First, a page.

Awaiting the ECB

European Central Bank policymakers are gathering in Frankfurt ahead of their meeting tomorrow. They have quite a few decisions to make, which together will set the course of ECB liquidity provision for at least the next few months. Likely to set the general tone will be what Jean-Claude Trichet, ECB president, has to say about future provision of unlimited 12 month liquidity. As I have already written, it seems almost certain he will announce that the December offer will be the last. Less clear is whether the terms will be tightened.

After November’s governing council meeting, I blogged about the possible attractiveness of indexing the interest rate, so that it varies according to the main ECB policy rate. I don’t think my mind has changed much since. The argument against indexation is that it might seem too complex. It is also true that when the 12 month offers were announced in May, the ECB said they would be conducted at a “fixed rate” – which would appear to rule out indexation. But the ECB announcement then also said “the fixed rate may include a spread,” and I don’t see why a “spread” can’t vary.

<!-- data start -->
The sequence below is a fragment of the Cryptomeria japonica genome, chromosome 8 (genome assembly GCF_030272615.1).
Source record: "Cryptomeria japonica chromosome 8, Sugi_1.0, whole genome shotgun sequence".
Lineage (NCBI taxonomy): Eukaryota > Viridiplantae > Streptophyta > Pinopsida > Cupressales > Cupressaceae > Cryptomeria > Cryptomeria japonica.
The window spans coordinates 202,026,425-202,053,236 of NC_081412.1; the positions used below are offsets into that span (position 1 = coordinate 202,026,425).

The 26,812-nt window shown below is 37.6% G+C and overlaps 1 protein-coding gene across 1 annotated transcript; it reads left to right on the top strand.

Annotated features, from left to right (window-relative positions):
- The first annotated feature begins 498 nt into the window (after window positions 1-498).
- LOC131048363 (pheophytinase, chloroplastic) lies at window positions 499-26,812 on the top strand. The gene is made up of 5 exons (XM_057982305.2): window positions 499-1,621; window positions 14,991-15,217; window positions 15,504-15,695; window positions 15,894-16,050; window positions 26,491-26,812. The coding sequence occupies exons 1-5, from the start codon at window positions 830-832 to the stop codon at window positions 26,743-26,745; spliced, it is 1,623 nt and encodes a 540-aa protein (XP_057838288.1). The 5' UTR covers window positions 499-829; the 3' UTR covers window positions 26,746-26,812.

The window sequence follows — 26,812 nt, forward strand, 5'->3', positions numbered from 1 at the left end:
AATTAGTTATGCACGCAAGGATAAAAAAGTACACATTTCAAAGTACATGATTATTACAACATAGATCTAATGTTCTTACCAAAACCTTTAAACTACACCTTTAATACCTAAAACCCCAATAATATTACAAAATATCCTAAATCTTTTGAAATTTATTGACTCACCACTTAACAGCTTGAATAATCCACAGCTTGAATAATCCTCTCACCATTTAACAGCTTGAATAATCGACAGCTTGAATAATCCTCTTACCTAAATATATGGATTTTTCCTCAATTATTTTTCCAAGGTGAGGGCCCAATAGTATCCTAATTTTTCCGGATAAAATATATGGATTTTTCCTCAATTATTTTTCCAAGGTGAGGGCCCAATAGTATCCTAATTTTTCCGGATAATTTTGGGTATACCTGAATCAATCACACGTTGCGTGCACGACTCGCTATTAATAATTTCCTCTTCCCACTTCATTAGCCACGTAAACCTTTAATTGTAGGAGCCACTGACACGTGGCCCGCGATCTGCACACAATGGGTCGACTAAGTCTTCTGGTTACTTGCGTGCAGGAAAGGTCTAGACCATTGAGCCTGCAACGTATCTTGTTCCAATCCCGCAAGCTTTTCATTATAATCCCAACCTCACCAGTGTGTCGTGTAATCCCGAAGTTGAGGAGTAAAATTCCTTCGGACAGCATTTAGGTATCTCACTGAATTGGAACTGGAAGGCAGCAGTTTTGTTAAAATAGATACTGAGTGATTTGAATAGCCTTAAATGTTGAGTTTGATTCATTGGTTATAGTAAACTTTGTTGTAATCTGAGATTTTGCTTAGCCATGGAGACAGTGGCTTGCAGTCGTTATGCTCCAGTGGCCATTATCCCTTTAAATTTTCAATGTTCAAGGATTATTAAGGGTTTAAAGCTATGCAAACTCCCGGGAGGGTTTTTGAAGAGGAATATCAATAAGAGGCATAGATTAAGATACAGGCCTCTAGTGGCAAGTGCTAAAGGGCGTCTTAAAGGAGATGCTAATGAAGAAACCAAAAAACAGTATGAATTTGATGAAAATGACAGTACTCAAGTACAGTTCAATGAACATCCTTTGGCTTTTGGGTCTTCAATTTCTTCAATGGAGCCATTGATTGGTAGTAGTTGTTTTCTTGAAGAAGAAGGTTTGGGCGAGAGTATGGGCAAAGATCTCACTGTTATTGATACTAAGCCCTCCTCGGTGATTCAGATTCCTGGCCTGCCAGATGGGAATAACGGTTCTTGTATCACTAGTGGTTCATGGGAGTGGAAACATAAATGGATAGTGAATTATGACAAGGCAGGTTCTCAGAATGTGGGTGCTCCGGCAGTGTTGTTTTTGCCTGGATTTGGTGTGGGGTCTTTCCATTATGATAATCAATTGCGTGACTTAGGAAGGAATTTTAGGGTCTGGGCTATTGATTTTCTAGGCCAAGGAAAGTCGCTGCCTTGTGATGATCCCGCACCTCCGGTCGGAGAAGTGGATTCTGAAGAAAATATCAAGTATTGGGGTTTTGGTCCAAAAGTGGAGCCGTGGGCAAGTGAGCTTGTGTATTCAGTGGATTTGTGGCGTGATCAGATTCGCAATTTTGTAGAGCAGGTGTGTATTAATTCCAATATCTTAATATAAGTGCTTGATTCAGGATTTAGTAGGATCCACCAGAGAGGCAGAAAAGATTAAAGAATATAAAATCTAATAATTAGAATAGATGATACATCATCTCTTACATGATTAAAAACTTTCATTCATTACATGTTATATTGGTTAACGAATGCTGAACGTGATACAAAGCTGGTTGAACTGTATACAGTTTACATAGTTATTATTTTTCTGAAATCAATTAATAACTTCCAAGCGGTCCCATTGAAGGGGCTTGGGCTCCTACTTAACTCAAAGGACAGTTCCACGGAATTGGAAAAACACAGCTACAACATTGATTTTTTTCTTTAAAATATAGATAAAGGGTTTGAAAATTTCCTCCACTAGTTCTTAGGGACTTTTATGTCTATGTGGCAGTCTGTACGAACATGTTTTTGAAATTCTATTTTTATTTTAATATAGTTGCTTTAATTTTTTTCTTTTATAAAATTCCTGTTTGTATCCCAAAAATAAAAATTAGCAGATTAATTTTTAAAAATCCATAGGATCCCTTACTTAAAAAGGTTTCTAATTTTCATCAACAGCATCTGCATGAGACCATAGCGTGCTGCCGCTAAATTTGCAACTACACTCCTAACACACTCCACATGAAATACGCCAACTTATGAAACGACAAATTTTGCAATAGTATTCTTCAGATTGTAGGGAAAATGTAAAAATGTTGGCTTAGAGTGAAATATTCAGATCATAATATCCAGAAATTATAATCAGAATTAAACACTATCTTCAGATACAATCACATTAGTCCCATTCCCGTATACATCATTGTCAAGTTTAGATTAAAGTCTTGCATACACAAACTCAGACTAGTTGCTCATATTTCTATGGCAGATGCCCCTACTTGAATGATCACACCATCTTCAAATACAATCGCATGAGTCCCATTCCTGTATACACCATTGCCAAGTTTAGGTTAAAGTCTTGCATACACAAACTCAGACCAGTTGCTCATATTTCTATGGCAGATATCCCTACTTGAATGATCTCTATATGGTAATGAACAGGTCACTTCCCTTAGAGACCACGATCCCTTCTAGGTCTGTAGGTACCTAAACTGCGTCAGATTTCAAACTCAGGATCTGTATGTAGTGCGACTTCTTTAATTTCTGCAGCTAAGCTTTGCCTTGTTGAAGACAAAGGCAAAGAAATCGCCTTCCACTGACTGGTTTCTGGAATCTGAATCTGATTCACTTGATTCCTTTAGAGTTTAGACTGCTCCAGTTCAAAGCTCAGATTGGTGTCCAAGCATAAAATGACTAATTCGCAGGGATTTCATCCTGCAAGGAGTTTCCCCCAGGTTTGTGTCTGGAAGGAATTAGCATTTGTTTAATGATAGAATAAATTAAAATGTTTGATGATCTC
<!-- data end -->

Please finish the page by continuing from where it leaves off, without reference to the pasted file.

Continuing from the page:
The risk is that indexation is seen by markets as some kind of monetary policy tightening. Not unrelated will be the governing council’s discussion on eurozone growth and inflation prospects, based on revised economic forecasts.

With the euro ticking upwards again this week, Mr Trichet will calibrate his comments especially carefully as Ben Bernanke will speak a few hours later in Washington at hearings on his re-appointment as US Federal Reserve chairman. But it is a fair bet that Mr Trichet’s view of the world will be cautious.

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